Various suggestions were made to the council as to the best means of increasing the city's revenues, one of which was to sell all the lands and lots belonging to the city, including the tracts set apart for public parks and other public purposes, but the city attorney, George I. Gilbert, in 1858, reported against such a course and cited instances where cities had made sales of such property, the deeds to which were afterward set aside by the courts. As it was plainly seen that Mr. Gilbert's decision would cast a cloud on the title to lands thus sold, and have a tendency to prevent bidders from paying as much for the lands as they would otherwise, the council declined to undertake the sale. Subsequently a number of lots belonging to the city were disposed of, but no tracts that had been set apart for public use.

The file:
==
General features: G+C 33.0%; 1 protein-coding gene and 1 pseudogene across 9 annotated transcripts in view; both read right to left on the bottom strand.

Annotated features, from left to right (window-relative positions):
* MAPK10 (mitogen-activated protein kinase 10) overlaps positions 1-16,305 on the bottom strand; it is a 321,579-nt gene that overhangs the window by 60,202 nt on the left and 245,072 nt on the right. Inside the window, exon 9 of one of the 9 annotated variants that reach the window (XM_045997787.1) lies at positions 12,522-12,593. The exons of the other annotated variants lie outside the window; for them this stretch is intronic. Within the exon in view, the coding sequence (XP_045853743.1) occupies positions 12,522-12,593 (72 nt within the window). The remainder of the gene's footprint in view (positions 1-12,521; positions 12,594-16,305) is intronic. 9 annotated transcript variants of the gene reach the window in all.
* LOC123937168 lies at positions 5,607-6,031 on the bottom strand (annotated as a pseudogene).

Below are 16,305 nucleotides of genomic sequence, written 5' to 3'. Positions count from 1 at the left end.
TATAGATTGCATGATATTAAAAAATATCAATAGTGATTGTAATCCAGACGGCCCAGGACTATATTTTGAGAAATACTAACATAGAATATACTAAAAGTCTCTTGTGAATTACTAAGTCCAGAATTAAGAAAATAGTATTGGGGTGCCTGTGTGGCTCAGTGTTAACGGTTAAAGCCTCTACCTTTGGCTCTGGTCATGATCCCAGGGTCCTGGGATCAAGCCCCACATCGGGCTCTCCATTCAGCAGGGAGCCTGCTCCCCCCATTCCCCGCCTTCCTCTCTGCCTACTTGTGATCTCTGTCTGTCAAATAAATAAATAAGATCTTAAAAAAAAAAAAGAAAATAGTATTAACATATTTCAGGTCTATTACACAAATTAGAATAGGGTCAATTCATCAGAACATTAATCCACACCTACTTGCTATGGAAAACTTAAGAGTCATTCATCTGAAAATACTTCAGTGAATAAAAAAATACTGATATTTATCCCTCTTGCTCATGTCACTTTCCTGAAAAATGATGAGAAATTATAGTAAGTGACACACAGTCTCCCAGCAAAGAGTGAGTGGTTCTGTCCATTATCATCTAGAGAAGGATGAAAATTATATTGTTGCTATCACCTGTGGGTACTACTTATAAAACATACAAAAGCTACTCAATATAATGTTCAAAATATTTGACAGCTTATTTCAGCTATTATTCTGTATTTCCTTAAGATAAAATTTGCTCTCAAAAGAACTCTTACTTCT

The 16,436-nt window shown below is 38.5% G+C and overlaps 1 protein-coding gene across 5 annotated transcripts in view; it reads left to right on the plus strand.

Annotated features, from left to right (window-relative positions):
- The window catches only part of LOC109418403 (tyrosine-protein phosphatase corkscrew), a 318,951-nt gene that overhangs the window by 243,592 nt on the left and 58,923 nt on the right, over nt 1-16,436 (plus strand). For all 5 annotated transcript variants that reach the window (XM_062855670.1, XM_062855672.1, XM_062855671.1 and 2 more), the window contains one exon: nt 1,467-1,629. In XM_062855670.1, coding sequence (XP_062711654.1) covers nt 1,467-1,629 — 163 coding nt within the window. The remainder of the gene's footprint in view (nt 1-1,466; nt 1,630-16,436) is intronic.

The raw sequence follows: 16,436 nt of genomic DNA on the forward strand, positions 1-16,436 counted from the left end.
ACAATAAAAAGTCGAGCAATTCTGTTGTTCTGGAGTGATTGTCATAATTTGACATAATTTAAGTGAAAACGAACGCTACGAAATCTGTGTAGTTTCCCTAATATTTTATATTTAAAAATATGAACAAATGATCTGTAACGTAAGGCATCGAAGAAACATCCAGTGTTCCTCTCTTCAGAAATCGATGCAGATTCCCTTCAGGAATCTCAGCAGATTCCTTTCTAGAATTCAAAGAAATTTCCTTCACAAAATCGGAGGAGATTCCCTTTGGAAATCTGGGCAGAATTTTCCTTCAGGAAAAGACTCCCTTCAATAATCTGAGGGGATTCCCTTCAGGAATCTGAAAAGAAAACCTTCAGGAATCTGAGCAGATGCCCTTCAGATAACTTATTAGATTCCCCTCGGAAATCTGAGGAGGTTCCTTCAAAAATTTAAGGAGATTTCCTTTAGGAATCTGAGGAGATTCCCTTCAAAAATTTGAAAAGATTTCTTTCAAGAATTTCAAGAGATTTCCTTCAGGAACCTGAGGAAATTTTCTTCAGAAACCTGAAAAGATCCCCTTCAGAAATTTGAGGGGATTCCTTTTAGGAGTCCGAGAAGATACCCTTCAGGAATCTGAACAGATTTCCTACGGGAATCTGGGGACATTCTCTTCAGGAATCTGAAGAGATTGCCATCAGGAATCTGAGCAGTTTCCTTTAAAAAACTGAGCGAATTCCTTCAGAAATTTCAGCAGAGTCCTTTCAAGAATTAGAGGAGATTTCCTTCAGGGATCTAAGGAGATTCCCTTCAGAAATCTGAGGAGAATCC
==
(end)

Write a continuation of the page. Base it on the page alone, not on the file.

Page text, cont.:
Unable to augment the public funds by the sale of such lands, the council adopted the policy of rigid economy by cutting down claims presented against the city, etc. M. H. Clark, who had succeeded T. H. Robertson as city printer, presented a bill for $110, which the judiciary committee of the council recommended be reduced to $70, but the council as a whole thought this amount too much and voted Mr. Clark "the sum of $50 as a payment in full." M. W. Keith, proprietor of the Herndon House, asked $11.50 for a room for election purposes and was allowed $3.50. Judges and clerks of election, when they presented bills for $5 and $3 respectively for their services, were compelled to accept just one half of those amounts. Numerous instances of this character are to be found in the early records.